Difference between TDS and TCS

A guide to the difference between TDS and TCS

In this post, We will look at the differences between Tax Deducted at Source (TDS) and Tax Collected at Source (TCS). Let’s go through each section in detail:

What is TDS?

TDS is an abbreviation for Tax Deducted (or Withheld) at Source. According to Section 194Q, the income tax department requires any firm or individual to deduct Tax at the Source if the payment for goods and services exceeds Rs. 50 lakhs, such as rent, consultation, legal fees, royalties, technical assistance, and so on.

The government predetermines the TDS rates under the Income Tax Act. 

In every TDS transaction, the firm or individual deducting TDS from the payment is known as the deductor, and the company or individual receiving the payment is referred to as the deductee.

What is TCS?

TCS, or Tax Collected at Source, is a tax levied on products by the seller and collected from the customer at the moment of sale. Section 206C of the Income Tax Act 1961 lists the items and services subject to TCS. The TCS threshold on the sale of goods is Rs. 50 lakhs. 

Although both taxes are collected at the point of income/payment, TDS and TCS have many significant differences. Continue reading to learn the distinction between TDS and TCS.  

Examples of TDS and TCS

Raj purchases timber from Yash for Rs.10,000. Thus, due to TCS, Raj is accountable for paying Rs.10,250 to Yash (Rs.10,000 for wood and Rs.250 as TCS at the rate of 2.50% on Rs.10,000).

List of TDS & TCS rates

What is the difference between TDS and TCS?

Below is a comparison between TDS and TCS regarding the applicability, rate, payment, and filing returns.

        Parameters                TDS                TCS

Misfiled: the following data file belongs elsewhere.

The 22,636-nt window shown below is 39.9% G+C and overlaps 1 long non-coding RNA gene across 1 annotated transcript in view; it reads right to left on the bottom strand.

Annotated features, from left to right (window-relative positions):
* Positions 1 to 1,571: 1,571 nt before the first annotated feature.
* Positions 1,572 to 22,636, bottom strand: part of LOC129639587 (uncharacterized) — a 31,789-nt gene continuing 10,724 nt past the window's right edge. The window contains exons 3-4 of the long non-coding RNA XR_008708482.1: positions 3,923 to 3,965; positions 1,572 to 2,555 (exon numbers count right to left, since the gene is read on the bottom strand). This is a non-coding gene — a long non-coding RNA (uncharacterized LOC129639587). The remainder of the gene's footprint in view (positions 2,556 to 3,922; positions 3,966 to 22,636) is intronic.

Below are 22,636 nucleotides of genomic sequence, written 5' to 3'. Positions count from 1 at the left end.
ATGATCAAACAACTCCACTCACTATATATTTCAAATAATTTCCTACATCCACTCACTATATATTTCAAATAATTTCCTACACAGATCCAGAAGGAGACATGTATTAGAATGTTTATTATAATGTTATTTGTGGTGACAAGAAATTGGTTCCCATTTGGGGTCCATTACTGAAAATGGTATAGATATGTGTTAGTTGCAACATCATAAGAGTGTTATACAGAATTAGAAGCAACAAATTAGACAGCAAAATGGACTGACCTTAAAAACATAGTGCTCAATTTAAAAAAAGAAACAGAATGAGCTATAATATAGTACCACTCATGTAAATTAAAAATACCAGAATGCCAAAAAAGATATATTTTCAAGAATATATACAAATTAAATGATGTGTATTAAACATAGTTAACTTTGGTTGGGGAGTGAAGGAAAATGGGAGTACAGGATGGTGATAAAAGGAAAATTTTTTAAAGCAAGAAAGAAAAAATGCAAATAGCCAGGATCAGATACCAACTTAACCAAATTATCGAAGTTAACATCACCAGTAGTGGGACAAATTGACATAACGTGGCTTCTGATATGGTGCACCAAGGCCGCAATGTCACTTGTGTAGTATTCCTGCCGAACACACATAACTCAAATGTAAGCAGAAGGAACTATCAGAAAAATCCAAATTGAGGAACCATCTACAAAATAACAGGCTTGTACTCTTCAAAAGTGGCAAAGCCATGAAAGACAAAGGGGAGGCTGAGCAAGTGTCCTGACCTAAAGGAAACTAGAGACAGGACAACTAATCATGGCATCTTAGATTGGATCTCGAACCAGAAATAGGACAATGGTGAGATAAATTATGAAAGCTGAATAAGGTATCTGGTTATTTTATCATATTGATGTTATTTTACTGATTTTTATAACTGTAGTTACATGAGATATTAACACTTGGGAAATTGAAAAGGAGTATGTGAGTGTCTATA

ApplicabilityAny source of income other than the sale of productsPurchase and sale of products
Deduction and Collection PointMaking a payment or debiting the accounts, whichever comes firstwhatever comes first: receipt of sales revenues or debiting books of accounts
Deductor and CollectorThe person who receives such services or pays the amountSeller of products
Filing of Returns


Form 24Q – Salary, Form 26Q – Other than Salary, Form 27Q – Deductee is an NRI


Form 27EQ

Payment to the Government Deadline7th of the following monthMarch – 7th of April (Govt Deductors)30th of March (Other Deductors)7th of the following month
Interest in Deduction or Collection Default

Not Deducted – 1% each month or portion of a month

1.5% deducted but not paid to the government every month or part of the month

1% each month or a portion of a month
Late Fee for Failure to File a ReturnRs 200 per month until the default continuesRs 200 per month until the default continues
Failure to disclose PANTDS is charged at a flat rate of 20%.5% or twice the appropriate TCS rate, whichever is greater
Forms Required for a Lower or No Deduction or CollectionForm 15G and Form 15H, when appropriate.Form 13


1, What happens if you don't collect or deposit tax?

Ans: If a person fails to collect or deposit tax, he may face a fine of up to Rs. 1,000,000 and 3-7 years in prison.

2, Is TDS refundable?

Ans: In certain cases, the buyer of the goods can be refunded the TCS when the taxes are computed according to their income tax act. The Buyer’s Credit must also be reported in the income tax return.

3, Is it possible to change TCS using TDS?

Ans: No, TCS cannot be adjusted against TDS and vice versa. The points of collection and deduction are substantially different.

And with that, we end our discussion on the difference between TDS and TCS. If you have any questions, drop them in the comment section below.